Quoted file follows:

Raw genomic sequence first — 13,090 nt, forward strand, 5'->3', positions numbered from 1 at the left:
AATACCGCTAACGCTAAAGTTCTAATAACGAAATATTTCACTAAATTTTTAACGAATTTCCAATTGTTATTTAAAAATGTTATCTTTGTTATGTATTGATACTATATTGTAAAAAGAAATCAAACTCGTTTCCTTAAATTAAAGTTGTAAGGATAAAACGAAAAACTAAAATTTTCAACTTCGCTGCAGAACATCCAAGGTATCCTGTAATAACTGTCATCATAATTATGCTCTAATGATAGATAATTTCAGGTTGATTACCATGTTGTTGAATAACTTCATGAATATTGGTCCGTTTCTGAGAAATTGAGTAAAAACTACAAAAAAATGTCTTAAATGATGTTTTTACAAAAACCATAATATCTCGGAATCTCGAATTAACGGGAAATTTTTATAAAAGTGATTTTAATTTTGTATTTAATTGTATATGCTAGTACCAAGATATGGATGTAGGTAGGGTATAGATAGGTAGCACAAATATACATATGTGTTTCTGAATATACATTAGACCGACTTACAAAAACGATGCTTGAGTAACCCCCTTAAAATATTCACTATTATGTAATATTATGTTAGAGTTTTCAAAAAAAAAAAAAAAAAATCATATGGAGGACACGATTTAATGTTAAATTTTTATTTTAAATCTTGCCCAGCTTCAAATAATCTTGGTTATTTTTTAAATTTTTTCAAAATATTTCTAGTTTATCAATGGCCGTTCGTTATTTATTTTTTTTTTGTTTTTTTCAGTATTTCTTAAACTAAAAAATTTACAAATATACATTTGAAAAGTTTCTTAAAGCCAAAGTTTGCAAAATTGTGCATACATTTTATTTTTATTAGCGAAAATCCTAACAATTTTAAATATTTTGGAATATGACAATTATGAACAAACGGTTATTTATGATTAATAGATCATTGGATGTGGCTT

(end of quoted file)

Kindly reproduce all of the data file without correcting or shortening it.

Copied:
Raw genomic sequence first — 13,090 nt, forward strand, 5'->3', positions numbered from 1 at the left:
AATACCGCTAACGCTAAAGTTCTAATAACGAAATATTTCACTAAATTTTTAACGAATTTCCAATTGTTATTTAAAAATGTTATCTTTGTTATGTATTGATACTATATTGTAAAAAGAAATCAAACTCGTTTCCTTAAATTAAAGTTGTAAGGATAAAACGAAAAACTAAAATTTTCAACTTCGCTGCAGAACATCCAAGGTATCCTGTAATAACTGTCATCATAATTATGCTCTAATGATAGATAATTTCAGGTTGATTACCATGTTGTTGAATAACTTCATGAATATTGGTCCGTTTCTGAGAAATTGAGTAAAAACTACAAAAAAATGTCTTAAATGATGTTTTTACAAAAACCATAATATCTCGGAATCTCGAATTAACGGGAAATTTTTATAAAAGTGATTTTAATTTTGTATTTAATTGTATATGCTAGTACCAAGATATGGATGTAGGTAGGGTATAGATAGGTAGCACAAATATACATATGTGTTTCTGAATATACATTAGACCGACTTACAAAAACGATGCTTGAGTAACCCCCTTAAAATATTCACTATTATGTAATATTATGTTAGAGTTTTCAAAAAAAAAAAAAAAAAATCATATGGAGGACACGATTTAATGTTAAATTTTTATTTTAAATCTTGCCCAGCTTCAAATAATCTTGGTTATTTTTTAAATTTTTTCAAAATATTTCTAGTTTATCAATGGCCGTTCGTTATTTATTTTTTTTTTGTTTTTTTCAGTATTTCTTAAACTAAAAAATTTACAAATATACATTTGAAAAGTTTCTTAAAGCCAAAGTTTGCAAAATTGTGCATACATTTTATTTTTATTAGCGAAAATCCTAACAATTTTAAATATTTTGGAATATGACAATTATGAACAAACGGTTATTTATGATTAATAGATCATTGGATGTGGCTT